Book review by Vijaya Pushkarna
published at The rise and fall of hemlines may be watched by many, but there is a greater interest in a different kind of rise and fall—that of the Sensex. OK, Nifty, too!
The northward and southward movements of the market indices are attributed to many things—the overall health of the economy being the most widely talked about and the foreign institutional investments being another, almost in the same breath.
M.R. Venkatesh, a Chennai-based chartered accountant who passionately tracks the economic governance of India, predicted in his 2007 book Global Imbalances and the Impending Dollar Crisis the global economic downturn that followed. Never mind that Professor Raghuram Rajan has overtaken him in the public perception of being the man who knew what was going to happen before the recession actually hit us on the face.
Now, in his book Sense, Sensex and Sentiments, Venkatesh takes readers through a road flanked by evidences to a point that would interest most Indians. Is it the foreign institutional investors or foreign indirect investments of the rich and mighty of the land that are responsible for the market volatility? Through a series of events that have been in the public domain, he reasons that the wealth first taken out of India through the hawala route has been pushed back into the Indian economy through the tax haven participatory notes (PNs) routes, with SEBI and other regulators not having a clue about who the ultimate beneficiaries of these PNs are.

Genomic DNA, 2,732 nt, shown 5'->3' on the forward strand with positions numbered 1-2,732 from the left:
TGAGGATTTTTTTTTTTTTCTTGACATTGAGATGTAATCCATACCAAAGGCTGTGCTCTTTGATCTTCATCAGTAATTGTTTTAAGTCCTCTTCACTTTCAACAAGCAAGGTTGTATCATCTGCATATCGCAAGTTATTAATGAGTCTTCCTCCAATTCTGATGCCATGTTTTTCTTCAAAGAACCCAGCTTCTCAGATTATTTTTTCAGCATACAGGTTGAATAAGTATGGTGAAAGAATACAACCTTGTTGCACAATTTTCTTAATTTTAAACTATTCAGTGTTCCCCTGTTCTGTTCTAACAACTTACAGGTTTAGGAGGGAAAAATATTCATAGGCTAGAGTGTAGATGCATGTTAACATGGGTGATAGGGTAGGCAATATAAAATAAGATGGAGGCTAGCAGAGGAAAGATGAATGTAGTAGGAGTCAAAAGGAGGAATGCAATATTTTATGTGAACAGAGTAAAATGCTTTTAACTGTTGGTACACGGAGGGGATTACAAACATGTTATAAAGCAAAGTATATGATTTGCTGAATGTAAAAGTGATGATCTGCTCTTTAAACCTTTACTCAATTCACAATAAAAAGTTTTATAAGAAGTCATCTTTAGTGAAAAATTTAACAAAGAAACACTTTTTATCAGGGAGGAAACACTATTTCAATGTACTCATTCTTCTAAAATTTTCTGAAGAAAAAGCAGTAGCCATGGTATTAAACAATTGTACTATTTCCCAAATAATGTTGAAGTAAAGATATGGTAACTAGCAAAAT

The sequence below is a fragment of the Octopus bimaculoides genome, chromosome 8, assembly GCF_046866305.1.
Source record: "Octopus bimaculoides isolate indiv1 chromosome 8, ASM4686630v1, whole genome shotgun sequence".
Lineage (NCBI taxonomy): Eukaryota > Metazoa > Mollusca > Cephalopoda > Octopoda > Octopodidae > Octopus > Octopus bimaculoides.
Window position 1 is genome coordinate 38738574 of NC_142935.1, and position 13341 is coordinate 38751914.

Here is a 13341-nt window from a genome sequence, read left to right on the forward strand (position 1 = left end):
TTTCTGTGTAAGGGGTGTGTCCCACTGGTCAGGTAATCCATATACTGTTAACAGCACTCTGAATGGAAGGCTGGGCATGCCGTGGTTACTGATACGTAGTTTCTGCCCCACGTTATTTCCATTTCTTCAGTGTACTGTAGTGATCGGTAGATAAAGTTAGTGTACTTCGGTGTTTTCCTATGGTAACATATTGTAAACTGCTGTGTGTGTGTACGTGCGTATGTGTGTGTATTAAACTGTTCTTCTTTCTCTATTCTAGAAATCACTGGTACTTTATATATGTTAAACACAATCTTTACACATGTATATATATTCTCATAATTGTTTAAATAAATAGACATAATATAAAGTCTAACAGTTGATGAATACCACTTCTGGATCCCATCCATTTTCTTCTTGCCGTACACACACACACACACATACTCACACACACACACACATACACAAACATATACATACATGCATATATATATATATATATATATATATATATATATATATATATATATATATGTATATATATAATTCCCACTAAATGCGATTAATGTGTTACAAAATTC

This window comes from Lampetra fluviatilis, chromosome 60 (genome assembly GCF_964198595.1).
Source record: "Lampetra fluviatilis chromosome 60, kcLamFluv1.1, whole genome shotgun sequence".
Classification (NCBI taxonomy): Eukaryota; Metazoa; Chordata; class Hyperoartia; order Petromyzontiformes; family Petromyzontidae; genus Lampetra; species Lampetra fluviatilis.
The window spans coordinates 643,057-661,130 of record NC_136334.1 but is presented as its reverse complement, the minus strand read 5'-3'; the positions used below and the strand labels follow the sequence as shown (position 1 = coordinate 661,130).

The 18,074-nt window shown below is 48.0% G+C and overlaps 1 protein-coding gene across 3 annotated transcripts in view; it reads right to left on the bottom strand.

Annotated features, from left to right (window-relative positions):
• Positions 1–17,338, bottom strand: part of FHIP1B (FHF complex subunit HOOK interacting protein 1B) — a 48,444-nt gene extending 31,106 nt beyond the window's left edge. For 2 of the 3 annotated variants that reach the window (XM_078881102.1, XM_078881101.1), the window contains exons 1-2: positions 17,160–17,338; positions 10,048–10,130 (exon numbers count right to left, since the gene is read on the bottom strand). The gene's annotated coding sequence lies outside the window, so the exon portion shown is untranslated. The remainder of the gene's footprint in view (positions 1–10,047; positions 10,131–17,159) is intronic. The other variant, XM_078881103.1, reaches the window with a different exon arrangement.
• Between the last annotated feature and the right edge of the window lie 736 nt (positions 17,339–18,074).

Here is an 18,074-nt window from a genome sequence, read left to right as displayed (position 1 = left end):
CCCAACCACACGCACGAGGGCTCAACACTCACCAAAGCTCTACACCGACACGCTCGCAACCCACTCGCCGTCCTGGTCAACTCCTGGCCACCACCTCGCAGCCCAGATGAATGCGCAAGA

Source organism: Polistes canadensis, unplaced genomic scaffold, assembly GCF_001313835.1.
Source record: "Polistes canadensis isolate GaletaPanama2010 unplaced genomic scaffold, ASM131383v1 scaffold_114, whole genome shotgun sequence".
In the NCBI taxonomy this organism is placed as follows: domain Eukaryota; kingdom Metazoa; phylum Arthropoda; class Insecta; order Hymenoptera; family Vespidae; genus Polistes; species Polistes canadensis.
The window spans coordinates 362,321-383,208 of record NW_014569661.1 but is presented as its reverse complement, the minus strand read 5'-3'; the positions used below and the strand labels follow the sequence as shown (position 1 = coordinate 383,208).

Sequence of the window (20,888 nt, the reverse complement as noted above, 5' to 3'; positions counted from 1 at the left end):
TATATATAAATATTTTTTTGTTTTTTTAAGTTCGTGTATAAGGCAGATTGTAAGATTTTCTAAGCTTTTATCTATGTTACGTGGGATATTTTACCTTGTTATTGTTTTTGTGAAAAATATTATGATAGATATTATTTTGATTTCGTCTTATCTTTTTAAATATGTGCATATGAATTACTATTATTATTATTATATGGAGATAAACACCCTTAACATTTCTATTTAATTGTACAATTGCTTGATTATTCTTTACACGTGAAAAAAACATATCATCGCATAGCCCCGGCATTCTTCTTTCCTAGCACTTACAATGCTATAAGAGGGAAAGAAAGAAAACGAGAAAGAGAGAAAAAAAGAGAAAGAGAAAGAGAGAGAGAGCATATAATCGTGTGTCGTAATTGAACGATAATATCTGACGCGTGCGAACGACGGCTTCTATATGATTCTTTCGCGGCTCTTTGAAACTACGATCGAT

Logically building up the nexus between crime, corruption and the capital markets, the author says “India may well be compelled to lead the global movement against tax havens”.